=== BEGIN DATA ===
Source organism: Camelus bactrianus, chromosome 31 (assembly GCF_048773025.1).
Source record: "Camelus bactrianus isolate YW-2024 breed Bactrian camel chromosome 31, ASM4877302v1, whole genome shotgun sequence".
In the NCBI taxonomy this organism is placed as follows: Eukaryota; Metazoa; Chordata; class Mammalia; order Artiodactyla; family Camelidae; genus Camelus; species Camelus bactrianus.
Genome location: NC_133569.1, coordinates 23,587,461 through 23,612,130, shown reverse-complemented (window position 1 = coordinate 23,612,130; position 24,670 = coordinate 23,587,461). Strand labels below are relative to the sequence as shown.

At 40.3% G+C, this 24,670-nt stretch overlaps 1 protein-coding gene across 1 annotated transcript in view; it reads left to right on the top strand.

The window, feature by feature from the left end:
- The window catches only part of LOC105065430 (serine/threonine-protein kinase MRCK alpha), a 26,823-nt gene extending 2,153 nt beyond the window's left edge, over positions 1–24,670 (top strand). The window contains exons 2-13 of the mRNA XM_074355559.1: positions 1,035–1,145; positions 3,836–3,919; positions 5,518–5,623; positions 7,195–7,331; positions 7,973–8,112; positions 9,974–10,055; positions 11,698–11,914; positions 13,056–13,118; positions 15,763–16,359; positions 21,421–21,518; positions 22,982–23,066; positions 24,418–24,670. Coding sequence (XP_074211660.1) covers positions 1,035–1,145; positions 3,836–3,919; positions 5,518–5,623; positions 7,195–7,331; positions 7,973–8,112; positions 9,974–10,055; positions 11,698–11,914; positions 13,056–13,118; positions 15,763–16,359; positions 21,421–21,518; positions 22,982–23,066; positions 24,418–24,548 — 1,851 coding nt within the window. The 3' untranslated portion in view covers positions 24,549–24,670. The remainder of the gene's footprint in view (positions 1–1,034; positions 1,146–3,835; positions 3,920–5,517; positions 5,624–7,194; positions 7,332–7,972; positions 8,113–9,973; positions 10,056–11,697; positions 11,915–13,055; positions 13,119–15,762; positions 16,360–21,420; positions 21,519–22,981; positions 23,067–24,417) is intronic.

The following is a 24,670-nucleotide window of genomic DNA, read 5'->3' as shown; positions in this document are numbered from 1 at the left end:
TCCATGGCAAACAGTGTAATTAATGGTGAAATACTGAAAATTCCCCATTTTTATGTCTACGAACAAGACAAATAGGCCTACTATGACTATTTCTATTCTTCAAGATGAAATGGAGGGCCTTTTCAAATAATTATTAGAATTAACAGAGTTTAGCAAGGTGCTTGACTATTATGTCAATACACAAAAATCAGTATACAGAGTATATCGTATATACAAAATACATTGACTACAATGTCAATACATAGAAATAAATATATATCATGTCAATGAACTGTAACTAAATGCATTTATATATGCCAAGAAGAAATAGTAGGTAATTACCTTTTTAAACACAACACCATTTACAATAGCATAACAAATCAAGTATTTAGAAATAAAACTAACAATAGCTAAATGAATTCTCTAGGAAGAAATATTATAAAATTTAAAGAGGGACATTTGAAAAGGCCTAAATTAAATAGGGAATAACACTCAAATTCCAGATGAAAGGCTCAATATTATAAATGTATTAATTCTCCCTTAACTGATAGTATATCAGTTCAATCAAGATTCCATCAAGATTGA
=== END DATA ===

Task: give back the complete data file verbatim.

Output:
Source organism: Camelus bactrianus, chromosome 31 (assembly GCF_048773025.1).
Source record: "Camelus bactrianus isolate YW-2024 breed Bactrian camel chromosome 31, ASM4877302v1, whole genome shotgun sequence".
In the NCBI taxonomy this organism is placed as follows: Eukaryota; Metazoa; Chordata; class Mammalia; order Artiodactyla; family Camelidae; genus Camelus; species Camelus bactrianus.
Genome location: NC_133569.1, coordinates 23,587,461 through 23,612,130, shown reverse-complemented (window position 1 = coordinate 23,612,130; position 24,670 = coordinate 23,587,461). Strand labels below are relative to the sequence as shown.

At 40.3% G+C, this 24,670-nt stretch overlaps 1 protein-coding gene across 1 annotated transcript in view; it reads left to right on the top strand.

The window, feature by feature from the left end:
- The window catches only part of LOC105065430 (serine/threonine-protein kinase MRCK alpha), a 26,823-nt gene extending 2,153 nt beyond the window's left edge, over positions 1–24,670 (top strand). The window contains exons 2-13 of the mRNA XM_074355559.1: positions 1,035–1,145; positions 3,836–3,919; positions 5,518–5,623; positions 7,195–7,331; positions 7,973–8,112; positions 9,974–10,055; positions 11,698–11,914; positions 13,056–13,118; positions 15,763–16,359; positions 21,421–21,518; positions 22,982–23,066; positions 24,418–24,670. Coding sequence (XP_074211660.1) covers positions 1,035–1,145; positions 3,836–3,919; positions 5,518–5,623; positions 7,195–7,331; positions 7,973–8,112; positions 9,974–10,055; positions 11,698–11,914; positions 13,056–13,118; positions 15,763–16,359; positions 21,421–21,518; positions 22,982–23,066; positions 24,418–24,548 — 1,851 coding nt within the window. The 3' untranslated portion in view covers positions 24,549–24,670. The remainder of the gene's footprint in view (positions 1–1,034; positions 1,146–3,835; positions 3,920–5,517; positions 5,624–7,194; positions 7,332–7,972; positions 8,113–9,973; positions 10,056–11,697; positions 11,915–13,055; positions 13,119–15,762; positions 16,360–21,420; positions 21,519–22,981; positions 23,067–24,417) is intronic.

The following is a 24,670-nucleotide window of genomic DNA, read 5'->3' as shown; positions in this document are numbered from 1 at the left end:
TCCATGGCAAACAGTGTAATTAATGGTGAAATACTGAAAATTCCCCATTTTTATGTCTACGAACAAGACAAATAGGCCTACTATGACTATTTCTATTCTTCAAGATGAAATGGAGGGCCTTTTCAAATAATTATTAGAATTAACAGAGTTTAGCAAGGTGCTTGACTATTATGTCAATACACAAAAATCAGTATACAGAGTATATCGTATATACAAAATACATTGACTACAATGTCAATACATAGAAATAAATATATATCATGTCAATGAACTGTAACTAAATGCATTTATATATGCCAAGAAGAAATAGTAGGTAATTACCTTTTTAAACACAACACCATTTACAATAGCATAACAAATCAAGTATTTAGAAATAAAACTAACAATAGCTAAATGAATTCTCTAGGAAGAAATATTATAAAATTTAAAGAGGGACATTTGAAAAGGCCTAAATTAAATAGGGAATAACACTCAAATTCCAGATGAAAGGCTCAATATTATAAATGTATTAATTCTCCCTTAACTGATAGTATATCAGTTCAATCAAGATTCCATCAAGATTGA